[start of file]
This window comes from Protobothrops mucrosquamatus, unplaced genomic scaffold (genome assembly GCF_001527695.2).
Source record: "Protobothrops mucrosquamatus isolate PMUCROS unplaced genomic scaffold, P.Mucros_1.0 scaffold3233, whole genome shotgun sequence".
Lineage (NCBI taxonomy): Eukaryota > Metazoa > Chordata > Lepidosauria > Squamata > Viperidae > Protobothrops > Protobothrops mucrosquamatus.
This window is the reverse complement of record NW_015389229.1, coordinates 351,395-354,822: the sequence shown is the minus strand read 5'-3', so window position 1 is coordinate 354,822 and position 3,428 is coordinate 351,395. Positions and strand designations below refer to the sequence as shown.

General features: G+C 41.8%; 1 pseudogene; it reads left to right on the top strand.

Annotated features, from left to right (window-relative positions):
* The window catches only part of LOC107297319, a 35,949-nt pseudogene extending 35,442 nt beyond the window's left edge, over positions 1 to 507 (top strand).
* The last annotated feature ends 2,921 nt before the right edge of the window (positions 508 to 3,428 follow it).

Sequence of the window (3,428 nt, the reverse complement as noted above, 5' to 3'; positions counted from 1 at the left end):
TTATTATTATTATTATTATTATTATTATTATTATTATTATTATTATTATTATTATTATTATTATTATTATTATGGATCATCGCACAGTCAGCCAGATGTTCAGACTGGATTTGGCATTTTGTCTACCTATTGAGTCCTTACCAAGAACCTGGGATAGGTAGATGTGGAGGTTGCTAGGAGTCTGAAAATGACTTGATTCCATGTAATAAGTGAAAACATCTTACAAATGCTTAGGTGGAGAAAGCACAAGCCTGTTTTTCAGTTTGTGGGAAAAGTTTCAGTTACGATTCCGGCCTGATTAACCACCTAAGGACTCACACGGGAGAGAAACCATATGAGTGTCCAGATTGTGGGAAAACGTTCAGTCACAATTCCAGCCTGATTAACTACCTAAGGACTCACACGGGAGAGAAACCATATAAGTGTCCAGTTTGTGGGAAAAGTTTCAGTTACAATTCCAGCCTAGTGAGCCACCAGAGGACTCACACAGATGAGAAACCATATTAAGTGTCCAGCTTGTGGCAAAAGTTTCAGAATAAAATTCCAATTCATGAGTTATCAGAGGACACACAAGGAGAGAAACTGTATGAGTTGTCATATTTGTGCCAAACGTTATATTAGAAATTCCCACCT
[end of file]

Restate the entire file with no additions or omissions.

This window comes from Protobothrops mucrosquamatus, unplaced genomic scaffold (genome assembly GCF_001527695.2).
Source record: "Protobothrops mucrosquamatus isolate PMUCROS unplaced genomic scaffold, P.Mucros_1.0 scaffold3233, whole genome shotgun sequence".
Lineage (NCBI taxonomy): Eukaryota > Metazoa > Chordata > Lepidosauria > Squamata > Viperidae > Protobothrops > Protobothrops mucrosquamatus.
This window is the reverse complement of record NW_015389229.1, coordinates 351,395-354,822: the sequence shown is the minus strand read 5'-3', so window position 1 is coordinate 354,822 and position 3,428 is coordinate 351,395. Positions and strand designations below refer to the sequence as shown.

General features: G+C 41.8%; 1 pseudogene; it reads left to right on the top strand.

Annotated features, from left to right (window-relative positions):
* The window catches only part of LOC107297319, a 35,949-nt pseudogene extending 35,442 nt beyond the window's left edge, over positions 1 to 507 (top strand).
* The last annotated feature ends 2,921 nt before the right edge of the window (positions 508 to 3,428 follow it).

Sequence of the window (3,428 nt, the reverse complement as noted above, 5' to 3'; positions counted from 1 at the left end):
TTATTATTATTATTATTATTATTATTATTATTATTATTATTATTATTATTATTATTATTATTATTATTATTATGGATCATCGCACAGTCAGCCAGATGTTCAGACTGGATTTGGCATTTTGTCTACCTATTGAGTCCTTACCAAGAACCTGGGATAGGTAGATGTGGAGGTTGCTAGGAGTCTGAAAATGACTTGATTCCATGTAATAAGTGAAAACATCTTACAAATGCTTAGGTGGAGAAAGCACAAGCCTGTTTTTCAGTTTGTGGGAAAAGTTTCAGTTACGATTCCGGCCTGATTAACCACCTAAGGACTCACACGGGAGAGAAACCATATGAGTGTCCAGATTGTGGGAAAACGTTCAGTCACAATTCCAGCCTGATTAACTACCTAAGGACTCACACGGGAGAGAAACCATATAAGTGTCCAGTTTGTGGGAAAAGTTTCAGTTACAATTCCAGCCTAGTGAGCCACCAGAGGACTCACACAGATGAGAAACCATATTAAGTGTCCAGCTTGTGGCAAAAGTTTCAGAATAAAATTCCAATTCATGAGTTATCAGAGGACACACAAGGAGAGAAACTGTATGAGTTGTCATATTTGTGCCAAACGTTATATTAGAAATTCCCACCT